Monday, January 22, 2018

50 years ago: Aretha Franklin released Lady Soul

First posted 3/16/2008; updated 12/2/2020.

Lady Soul

Aretha Franklin

Released: January 22, 1968

Charted: February 24, 1968

Peak: 2 US, 116 RB, 25 UK

Sales (in millions): 0.5 US

Genre: R&B


Song Title (date of single release, chart peaks) Click for codes to singles charts.

  1. Chain of Fools (12/9/67, 2 US, 43 UK, 1 RB, gold single)
  2. Money Won’t Change You
  3. People Get Ready
  4. Niki Hoeky
  5. You Make Me Feel Like a Natural Woman (9/30/67, 8 US, 2 RB)
  6. Since You’ve Been Gone (Sweet Sweet Baby) (3/2/68, 5 US, 47 UK, 1 RB, gold single)
  7. Good to Me As I Am to You
  8. Come Back Baby
  9. Groovin’
  10. Ain’t No Way (3/2/68, 16 US, 9 RB)

Total Running Time: 28:41


4.500 out of 5.00 (average of 17 ratings)

Quotable: --

Awards: (Click on award to learn more).

About the Album:

“Appearing after a blockbuster debut and a sophomore set that was rather disappointing (in comparison), 1968's Lady Soul proved Aretha Franklin, the pop sensation, was no fluke. Her performances were more impassioned than on her debut, and the material just as strong, an inspired blend of covers and originals from the best songwriters in soul and pop music.” JB

“The singing here isn’t technically perfect – the roots of what would become Franklin’s unwavering campaign of melody obliteration are evident – unless we're speaking emotionally, in which case there's not a wrong note.” TL This is a “master class in technique, power and pure feel. No filler – just 10 cuts of complete artistic control” BL and “ten steps to R&B perfection.” BL

“The opener, Chain of Fools, became the biggest hit, driven by a chorus of cascading echoes by Franklin and her bedrock backing vocalists, the Sweet Impressions, plus the unforgettable, earthy guitar work of guest Joe South.” JB The song was “inspired by the lines of cotton pickers songwriter Don Covay saw growing up in the south.” TL

“The album's showpiece, though, was You Make Me Feel Like a Natural Woman.” JB “the sexually liberating star turn.” BL It was “written expressly for her by Brill Building pop stalwarts Gerry Goffin and Carole King, based on a title coined by producer Jerry Wexler.” JB “One of the landmark performances in pop music” JB and “an enduring gender anthem,” TL the song floats serenely through the verses until, swept up by Ralph Burns' stirring string arrangement again and again, Franklin opens up on the choruses with one of the most transcendent vocals of her career.” JB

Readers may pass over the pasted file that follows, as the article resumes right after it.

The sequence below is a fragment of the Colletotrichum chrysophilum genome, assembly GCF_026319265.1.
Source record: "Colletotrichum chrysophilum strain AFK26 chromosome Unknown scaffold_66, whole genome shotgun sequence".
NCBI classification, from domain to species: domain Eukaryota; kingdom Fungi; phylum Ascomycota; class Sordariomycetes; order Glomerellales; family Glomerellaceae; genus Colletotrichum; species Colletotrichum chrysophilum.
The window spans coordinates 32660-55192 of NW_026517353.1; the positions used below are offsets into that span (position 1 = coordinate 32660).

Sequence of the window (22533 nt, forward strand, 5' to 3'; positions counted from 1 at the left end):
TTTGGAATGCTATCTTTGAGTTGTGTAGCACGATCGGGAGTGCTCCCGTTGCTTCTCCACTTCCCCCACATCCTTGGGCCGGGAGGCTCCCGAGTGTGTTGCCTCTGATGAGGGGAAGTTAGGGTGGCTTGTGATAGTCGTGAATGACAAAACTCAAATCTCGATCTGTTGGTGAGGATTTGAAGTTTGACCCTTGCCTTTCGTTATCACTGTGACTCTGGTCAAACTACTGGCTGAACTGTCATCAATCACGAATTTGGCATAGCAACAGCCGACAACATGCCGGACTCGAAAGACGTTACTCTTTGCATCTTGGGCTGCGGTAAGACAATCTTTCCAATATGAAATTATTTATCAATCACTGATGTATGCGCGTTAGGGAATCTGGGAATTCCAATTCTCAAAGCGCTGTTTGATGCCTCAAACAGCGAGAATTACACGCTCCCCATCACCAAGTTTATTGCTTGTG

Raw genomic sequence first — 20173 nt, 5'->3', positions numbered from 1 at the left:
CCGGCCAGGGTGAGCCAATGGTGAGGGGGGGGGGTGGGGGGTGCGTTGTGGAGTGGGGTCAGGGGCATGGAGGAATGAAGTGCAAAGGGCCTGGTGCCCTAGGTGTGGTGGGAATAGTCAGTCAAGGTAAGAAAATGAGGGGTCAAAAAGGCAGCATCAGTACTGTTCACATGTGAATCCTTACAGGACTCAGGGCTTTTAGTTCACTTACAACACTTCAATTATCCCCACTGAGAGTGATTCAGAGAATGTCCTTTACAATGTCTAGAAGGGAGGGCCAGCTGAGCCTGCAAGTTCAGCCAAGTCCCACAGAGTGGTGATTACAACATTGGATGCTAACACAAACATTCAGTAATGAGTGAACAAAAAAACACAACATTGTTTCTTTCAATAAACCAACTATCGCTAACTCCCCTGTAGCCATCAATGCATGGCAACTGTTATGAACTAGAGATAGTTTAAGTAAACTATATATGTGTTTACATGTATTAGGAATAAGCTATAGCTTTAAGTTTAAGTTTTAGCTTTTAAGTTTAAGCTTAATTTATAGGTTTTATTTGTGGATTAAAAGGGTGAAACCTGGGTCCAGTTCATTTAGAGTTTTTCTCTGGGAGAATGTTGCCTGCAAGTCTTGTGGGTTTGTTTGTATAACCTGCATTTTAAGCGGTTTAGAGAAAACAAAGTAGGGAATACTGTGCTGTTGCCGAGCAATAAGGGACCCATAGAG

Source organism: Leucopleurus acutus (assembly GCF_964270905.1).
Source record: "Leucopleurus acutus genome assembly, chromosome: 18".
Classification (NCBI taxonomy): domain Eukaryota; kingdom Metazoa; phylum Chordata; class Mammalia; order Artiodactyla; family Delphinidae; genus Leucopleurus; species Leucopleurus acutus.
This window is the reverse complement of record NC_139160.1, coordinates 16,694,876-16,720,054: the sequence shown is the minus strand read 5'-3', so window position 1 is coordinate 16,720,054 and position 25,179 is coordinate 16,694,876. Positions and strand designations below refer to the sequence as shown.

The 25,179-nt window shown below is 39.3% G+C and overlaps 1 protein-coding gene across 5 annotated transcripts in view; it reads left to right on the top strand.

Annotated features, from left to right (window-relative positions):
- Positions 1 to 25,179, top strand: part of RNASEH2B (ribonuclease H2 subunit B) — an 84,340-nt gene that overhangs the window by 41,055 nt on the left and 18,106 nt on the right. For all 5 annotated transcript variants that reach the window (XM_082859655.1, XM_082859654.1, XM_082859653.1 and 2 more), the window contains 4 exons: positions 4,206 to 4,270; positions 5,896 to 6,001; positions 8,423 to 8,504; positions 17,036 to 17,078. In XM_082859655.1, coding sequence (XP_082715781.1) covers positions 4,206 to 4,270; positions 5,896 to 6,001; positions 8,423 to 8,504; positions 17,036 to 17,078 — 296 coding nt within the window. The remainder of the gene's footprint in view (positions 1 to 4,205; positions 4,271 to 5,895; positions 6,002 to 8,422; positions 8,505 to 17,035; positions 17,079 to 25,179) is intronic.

“It’s a testament to Franklin that these songs sound unwritten, as if they didn't exist until she opened her mouth and gave them life.” TL

“Just as she'd previously transformed a soul classic (Otis Redding’s ‘Respect’) into a signature piece of her own, Franklin courageously reimagined songs by heavyweights James Brown, Ray Charles, and the Impressions. Brown’s Money Won't Change You is smooth and kinetic, her testifying constantly reinforced by interjections from the Sweet Inspirations. Curtis Mayfield's People Get Ready, a 1965 civil-rights anthem and a hit for the Impressions, is taken at a slower pace than the original; after a quiet verse, Franklin lets loose amidst a magisterial brass arrangement by Arif Mardin.” JB “Even her cover of the Young Rascals’ throwaway Groovin’ is transcendent.” TL

“Powered by three hit singles (each nested in the upper reaches of the pop Top Ten), Lady Soul became Aretha Franklin's second gold LP and remained on the charts for over a year.” JB

Notes: A reissue of the album adds the singles remixes of “Chain of Fools,” “You Make Me Feel Like a Natural Woman,” “Since You’ve Been Gone (Sweet Sweet Baby),” and “Ain’t No Way.”

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